Broadband is now widely available in most suburban areas although the service is below par, compared to what you might be used to abroad. Monopolies over each area mean you’re stuck with your ISP. Packages with a download speed of 10MB are offered for 500 Baht a month, but rarely deliver as promised and slow down terribly in the late afternoon (when the kids come home from school).
A more expensive ‘business’ package (2,000 Baht p/m) is advised but reliability is not guaranteed and generally they become oversubscribed. Services are better in the CBD. Dithering incompetence from the authorities in awarding 3G licences meant this service was only beginning to roll out from the end of 2010. Some still use GPRS and EDGE through their phone provider for mobile/iPhone access, and the numerous coffee shops around town offer free WiFi.
Getting around Chiang Mai – transport costs
For this we recommend you rent your own moped (125cc, or similar), they only cost 3,000 Baht a month and make life so much easier. They are pretty reliable; expect to pay about 200 Baht a week on petrol. A secondhand one costs about 15-20,000 Baht and a new one 40-50,000 Baht. A bigger bike costs between 30,000-50,000 Baht second hand, but a crackdown on illegally imported, unregistered, bikes has made this a risky option.
Kawasaki sells 250 KLXs (150,000 Baht) and 650 KLRs (250,000 Baht), which are popular if you need power. Car rental starts from 1,000 Baht a day, with month lease rates from 24,000 Baht. A second-hand car costs anything from 50,000 Baht (10 year old Mazda 323) to 300,000 Baht (five year old Honda Civic).
A new Honda Jazz costs about 600,000 Baht, and foreigners can buy these and register them provided they show a Non imm B visa or similar. Motor tax and road worthiness is not prohibitively expensive, but full insurance is recommended! Tuk tuks cost about 60-100 Baht per ride, and songtaew minibuses 20 Baht per ride. A decent new mountain bike costs about 12-15,000 Baht (about 30 per cent cheaper than back home).
Cost of entertainment in Chiang Mai
Entertainment is also relatively cheap here, with movies costing 100-150 Baht, disco entry 100-300 Baht (with a free drink voucher), and drinks at 100 Baht each. A game of bowling (popular here) is 100 Baht, a Khantoke cultural evening will cost about 350 Baht, including the food, and you can even rent your own private DVD room for 100 Baht. Should you wish to take a lady out of the go go bars, we are told the ‘bar fine’ is 200-300 Baht. It’s far easier and cheaper to entertain friends at a local restaurant where a good dinner for four might set you back 2,000 Baht.
Real estate costs in Chiang Mai
Large studio apartments (popular in Thailand) typically go for 700,000 to 1 million Baht (such as in Hillside Condotel), something larger goes for 1.5 million (two rooms, nicely decorated, near the city centre, good view). A modest suburban house with tiny garden in a dense neighbourhood goes for 1.5 million, while a brand new three-bedroom house with small garden in a well-maintained housing complex costs about 3 million Baht.
A new generation of upmarket house and condos are significantly more, but do hold their value. Houses outside of these popular ‘moo baans’ (suburban private estates) are considerably cheaper, though there are few guarantees on your neighbours’ behaviour.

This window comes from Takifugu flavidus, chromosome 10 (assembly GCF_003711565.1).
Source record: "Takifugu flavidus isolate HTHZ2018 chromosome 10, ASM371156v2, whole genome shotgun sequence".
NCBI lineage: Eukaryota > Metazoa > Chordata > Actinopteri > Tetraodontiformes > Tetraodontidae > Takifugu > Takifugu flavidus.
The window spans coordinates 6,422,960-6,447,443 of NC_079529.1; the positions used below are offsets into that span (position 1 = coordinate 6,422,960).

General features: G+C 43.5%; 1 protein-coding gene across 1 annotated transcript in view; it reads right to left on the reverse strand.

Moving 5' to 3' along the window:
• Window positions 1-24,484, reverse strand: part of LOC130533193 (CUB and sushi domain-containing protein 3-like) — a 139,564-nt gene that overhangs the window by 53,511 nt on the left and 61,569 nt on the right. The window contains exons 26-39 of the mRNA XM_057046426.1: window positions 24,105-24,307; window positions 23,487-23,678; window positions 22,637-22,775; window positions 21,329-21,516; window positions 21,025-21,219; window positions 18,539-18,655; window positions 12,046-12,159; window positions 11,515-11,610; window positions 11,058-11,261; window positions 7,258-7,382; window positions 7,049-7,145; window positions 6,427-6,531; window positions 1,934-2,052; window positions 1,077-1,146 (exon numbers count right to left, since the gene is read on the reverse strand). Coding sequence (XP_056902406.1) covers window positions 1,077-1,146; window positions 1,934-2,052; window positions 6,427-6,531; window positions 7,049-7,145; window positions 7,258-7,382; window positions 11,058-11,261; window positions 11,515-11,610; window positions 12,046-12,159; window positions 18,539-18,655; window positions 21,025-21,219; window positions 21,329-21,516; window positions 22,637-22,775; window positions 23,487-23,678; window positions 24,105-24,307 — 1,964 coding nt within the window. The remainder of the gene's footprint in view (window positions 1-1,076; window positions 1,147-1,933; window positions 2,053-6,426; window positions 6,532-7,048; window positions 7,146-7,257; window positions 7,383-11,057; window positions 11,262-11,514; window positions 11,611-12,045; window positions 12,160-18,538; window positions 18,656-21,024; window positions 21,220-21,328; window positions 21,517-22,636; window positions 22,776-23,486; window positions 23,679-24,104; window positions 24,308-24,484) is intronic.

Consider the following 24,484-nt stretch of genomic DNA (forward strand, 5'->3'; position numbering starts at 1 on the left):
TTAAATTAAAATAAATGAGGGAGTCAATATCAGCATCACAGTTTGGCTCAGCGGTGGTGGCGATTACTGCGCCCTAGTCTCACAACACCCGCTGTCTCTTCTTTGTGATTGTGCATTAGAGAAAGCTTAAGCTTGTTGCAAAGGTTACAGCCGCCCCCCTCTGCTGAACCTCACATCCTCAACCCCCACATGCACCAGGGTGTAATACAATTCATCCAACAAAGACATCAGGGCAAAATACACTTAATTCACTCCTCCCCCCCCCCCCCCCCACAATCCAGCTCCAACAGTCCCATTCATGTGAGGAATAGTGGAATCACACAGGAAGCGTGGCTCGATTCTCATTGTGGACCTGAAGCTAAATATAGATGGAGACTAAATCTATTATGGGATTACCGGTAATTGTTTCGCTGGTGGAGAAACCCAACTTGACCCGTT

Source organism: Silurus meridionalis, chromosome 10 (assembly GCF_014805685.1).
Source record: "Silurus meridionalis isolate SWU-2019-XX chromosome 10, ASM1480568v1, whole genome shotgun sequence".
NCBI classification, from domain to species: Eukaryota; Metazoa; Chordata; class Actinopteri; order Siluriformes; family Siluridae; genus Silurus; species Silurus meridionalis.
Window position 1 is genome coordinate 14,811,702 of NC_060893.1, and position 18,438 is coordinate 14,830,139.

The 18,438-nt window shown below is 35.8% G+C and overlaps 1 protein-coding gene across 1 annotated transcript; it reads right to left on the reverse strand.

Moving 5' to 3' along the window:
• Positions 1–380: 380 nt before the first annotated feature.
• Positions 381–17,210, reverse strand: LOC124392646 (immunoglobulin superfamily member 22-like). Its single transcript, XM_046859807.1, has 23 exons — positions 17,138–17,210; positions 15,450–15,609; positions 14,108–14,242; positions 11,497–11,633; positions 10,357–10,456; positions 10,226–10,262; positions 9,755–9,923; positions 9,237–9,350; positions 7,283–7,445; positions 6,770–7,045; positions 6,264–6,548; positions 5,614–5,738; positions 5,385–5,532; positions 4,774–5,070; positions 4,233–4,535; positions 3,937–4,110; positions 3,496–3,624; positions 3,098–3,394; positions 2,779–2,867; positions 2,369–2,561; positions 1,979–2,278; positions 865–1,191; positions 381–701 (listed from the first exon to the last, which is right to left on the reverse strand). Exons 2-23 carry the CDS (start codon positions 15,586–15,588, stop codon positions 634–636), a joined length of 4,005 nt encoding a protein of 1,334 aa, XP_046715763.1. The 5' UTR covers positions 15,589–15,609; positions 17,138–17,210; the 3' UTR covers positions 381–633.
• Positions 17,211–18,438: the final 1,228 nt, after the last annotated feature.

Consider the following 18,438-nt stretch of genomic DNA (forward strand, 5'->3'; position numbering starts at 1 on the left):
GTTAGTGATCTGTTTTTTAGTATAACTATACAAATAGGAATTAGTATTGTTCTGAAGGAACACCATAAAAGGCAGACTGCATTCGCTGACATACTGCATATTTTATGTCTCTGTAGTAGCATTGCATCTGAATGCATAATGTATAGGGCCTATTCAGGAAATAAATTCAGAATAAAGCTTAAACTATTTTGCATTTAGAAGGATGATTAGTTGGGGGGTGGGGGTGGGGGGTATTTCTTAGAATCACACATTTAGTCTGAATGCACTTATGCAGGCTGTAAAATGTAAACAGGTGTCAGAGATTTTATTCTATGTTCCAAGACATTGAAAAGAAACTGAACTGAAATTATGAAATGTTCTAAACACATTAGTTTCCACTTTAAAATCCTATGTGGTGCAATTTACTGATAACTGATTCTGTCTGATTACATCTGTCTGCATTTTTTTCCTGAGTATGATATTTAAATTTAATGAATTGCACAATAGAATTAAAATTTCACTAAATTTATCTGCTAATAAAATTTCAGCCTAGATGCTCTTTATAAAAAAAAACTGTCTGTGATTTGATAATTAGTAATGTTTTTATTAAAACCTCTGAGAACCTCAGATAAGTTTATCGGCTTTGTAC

Cost of courses in Chiang Mai
Six weeks of Thai lessons, two hours daily at the AUA in town will cost 4,800 Baht. Private lessons go for about 360 Baht an hour. A day cooking class costs 1,000 Baht, and a weeklong full-time massage course costs about 7,500 Baht.
Cost of clothes in Chiang Mai
Clothes are also great value here, T-shirts and tops at the Huay Kaew night market cost 100 Baht each. Brand name jeans or pants in Robinsons’ department store cost 1,000 Baht. Accessories, shoes, some cosmetics, locally produced pharmaceuticals and others are all roughly 30 per cent cheaper than abroad. Many top brands are manufactured in Thailand and apart from begin available in Robinsons or Central department stores, are often off-loaded at cut prices. The selection is fairly extensive, but you might have to go shopping in Bangkok for your Cartier and Rolex.
Cost of computers in Chiang Mai
Computers are made locally and desktops are very cheap, but don’t go for the cheapest (models that wouldn’t even make it onto the shelves in Europe). The latest spec of desktop sells from about 15,000 Baht, while a decent laptop would retail between 20,000-30,000 Baht. Accessories, such as thumb drives, MP3 players, additional memory/RAM or even flat screen monitors, are especially satisfying in price. Top brands like Sony, Dell and Mac are well sold and serviced locally.
Cost of healthcare in Chiang Mai
A visit to the hospital here won’t break the bank, and although you may prefer the private and pricey Chiang Mai Ram, a doctor’s consultation at Lanna or Suan Dok hospital (for anyone) is less than 200 Baht. From around 20,000 Baht per year you can take out a premium health insurance policy with Bupa Blue Cross, though this cover will not pay for absolutely everything should you need to be hospitalised or have an operation.
A dental or private clinic visit costs around 500 Baht, provided you stay clear of the places catering to tourists. The cost of hospitalisation for a private ward would be about 2,000 Baht. Many expensive medicines are reproduced in generic form locally (or from India) considerably cheaper. Surprisingly, the standard of private healthcare in Thailand is considered on a par with developed countries but affordable to most expats.